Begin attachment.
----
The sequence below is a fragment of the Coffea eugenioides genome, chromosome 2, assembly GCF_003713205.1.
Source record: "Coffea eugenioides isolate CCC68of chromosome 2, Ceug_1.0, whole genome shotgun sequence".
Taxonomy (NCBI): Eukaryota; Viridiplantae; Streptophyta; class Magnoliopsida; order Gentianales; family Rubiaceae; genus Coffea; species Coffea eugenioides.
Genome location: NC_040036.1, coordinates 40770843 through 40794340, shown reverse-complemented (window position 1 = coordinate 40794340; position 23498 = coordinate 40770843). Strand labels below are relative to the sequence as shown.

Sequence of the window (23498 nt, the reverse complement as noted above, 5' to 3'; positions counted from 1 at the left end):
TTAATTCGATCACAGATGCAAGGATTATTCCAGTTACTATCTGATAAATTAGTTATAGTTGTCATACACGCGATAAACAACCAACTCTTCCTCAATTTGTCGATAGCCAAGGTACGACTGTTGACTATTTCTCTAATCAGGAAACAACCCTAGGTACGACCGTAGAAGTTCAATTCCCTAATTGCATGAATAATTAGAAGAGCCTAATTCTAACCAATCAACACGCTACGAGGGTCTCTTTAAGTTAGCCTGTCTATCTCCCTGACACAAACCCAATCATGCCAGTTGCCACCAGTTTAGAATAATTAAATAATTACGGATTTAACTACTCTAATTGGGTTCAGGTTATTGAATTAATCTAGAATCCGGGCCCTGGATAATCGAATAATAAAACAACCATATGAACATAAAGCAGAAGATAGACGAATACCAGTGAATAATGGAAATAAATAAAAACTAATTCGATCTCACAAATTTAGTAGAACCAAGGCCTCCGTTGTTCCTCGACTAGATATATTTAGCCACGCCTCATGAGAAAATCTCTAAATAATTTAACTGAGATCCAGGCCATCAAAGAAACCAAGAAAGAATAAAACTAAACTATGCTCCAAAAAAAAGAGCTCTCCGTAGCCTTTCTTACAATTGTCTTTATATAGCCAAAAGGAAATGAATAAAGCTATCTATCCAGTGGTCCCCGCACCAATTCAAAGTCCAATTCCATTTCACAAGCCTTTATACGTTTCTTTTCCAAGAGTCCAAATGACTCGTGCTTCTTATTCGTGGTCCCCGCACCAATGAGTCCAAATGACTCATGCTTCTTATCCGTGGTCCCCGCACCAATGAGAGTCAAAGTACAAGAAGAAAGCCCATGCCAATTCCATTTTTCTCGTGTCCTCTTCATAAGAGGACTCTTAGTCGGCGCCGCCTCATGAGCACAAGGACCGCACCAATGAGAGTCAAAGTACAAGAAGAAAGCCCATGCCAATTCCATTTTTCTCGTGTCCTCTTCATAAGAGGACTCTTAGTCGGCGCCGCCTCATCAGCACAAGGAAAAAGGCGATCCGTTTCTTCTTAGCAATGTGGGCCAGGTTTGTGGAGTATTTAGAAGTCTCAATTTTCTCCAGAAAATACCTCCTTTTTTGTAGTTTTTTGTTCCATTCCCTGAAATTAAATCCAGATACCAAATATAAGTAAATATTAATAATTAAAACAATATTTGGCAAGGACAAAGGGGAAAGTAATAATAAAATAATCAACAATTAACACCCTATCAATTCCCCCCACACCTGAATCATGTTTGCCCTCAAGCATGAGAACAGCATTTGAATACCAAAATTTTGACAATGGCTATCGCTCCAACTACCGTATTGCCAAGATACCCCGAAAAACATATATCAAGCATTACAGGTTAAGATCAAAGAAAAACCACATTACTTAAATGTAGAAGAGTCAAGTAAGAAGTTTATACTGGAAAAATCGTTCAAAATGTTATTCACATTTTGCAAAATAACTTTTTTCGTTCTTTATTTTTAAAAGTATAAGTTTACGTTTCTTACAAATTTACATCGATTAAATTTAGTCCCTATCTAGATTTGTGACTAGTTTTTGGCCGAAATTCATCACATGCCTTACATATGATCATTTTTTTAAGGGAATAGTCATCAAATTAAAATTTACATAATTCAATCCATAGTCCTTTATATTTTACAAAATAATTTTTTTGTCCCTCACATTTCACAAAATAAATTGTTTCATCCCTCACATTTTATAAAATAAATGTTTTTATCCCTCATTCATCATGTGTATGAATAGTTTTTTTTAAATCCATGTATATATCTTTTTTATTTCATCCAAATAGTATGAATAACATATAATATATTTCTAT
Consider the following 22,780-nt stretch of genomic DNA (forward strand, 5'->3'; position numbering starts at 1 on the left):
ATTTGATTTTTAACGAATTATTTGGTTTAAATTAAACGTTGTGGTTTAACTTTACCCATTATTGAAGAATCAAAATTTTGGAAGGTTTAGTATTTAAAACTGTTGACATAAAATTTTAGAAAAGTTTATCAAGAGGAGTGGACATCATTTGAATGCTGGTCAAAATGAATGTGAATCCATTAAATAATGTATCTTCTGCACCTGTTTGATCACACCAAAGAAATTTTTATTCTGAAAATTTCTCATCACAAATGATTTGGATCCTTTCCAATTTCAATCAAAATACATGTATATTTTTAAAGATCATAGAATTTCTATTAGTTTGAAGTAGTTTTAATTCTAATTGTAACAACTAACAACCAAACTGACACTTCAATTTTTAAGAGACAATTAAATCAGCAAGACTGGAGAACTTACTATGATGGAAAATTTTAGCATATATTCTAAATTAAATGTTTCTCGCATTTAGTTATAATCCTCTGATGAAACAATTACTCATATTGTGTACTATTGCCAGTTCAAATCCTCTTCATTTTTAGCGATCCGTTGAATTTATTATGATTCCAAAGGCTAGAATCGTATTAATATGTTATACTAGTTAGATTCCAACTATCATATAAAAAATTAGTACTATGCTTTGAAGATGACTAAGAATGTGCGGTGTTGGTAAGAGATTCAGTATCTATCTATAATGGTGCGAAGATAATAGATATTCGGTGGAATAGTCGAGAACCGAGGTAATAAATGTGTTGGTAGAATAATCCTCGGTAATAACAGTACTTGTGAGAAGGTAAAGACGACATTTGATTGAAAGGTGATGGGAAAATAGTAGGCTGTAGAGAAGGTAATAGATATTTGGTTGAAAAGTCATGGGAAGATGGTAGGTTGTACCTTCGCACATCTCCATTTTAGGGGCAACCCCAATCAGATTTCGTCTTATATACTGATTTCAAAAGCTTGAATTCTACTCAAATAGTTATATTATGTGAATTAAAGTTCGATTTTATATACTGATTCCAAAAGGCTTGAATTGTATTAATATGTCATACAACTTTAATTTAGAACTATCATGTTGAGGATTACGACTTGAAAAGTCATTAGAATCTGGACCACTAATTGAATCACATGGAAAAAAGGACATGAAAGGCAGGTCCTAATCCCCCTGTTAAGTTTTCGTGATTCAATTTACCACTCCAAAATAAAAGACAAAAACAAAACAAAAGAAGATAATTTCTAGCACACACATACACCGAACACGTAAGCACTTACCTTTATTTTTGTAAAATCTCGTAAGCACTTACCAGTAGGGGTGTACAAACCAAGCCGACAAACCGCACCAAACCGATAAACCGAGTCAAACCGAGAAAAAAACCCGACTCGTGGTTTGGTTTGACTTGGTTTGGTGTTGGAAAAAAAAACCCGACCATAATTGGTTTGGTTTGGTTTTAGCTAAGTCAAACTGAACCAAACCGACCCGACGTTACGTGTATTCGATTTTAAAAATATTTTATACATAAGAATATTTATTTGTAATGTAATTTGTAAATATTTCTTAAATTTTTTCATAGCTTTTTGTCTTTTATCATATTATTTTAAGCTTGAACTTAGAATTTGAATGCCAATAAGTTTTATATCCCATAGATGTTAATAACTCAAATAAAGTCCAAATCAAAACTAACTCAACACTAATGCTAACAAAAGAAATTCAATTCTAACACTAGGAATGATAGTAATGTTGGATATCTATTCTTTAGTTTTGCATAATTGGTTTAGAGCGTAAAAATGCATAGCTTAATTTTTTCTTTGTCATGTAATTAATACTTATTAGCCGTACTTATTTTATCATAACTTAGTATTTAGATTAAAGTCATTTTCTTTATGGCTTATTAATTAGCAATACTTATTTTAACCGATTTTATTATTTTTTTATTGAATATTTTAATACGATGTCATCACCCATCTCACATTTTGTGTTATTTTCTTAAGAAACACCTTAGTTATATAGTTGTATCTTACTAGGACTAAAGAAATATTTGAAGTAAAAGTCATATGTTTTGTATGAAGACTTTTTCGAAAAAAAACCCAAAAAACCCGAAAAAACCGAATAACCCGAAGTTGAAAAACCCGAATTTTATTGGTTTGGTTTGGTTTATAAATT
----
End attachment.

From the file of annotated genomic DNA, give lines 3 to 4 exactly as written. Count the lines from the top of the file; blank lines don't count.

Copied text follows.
Taxonomy (NCBI): Eukaryota; Viridiplantae; Streptophyta; class Magnoliopsida; order Gentianales; family Rubiaceae; genus Coffea; species Coffea eugenioides.
Genome location: NC_040036.1, coordinates 40770843 through 40794340, shown reverse-complemented (window position 1 = coordinate 40794340; position 23498 = coordinate 40770843). Strand labels below are relative to the sequence as shown.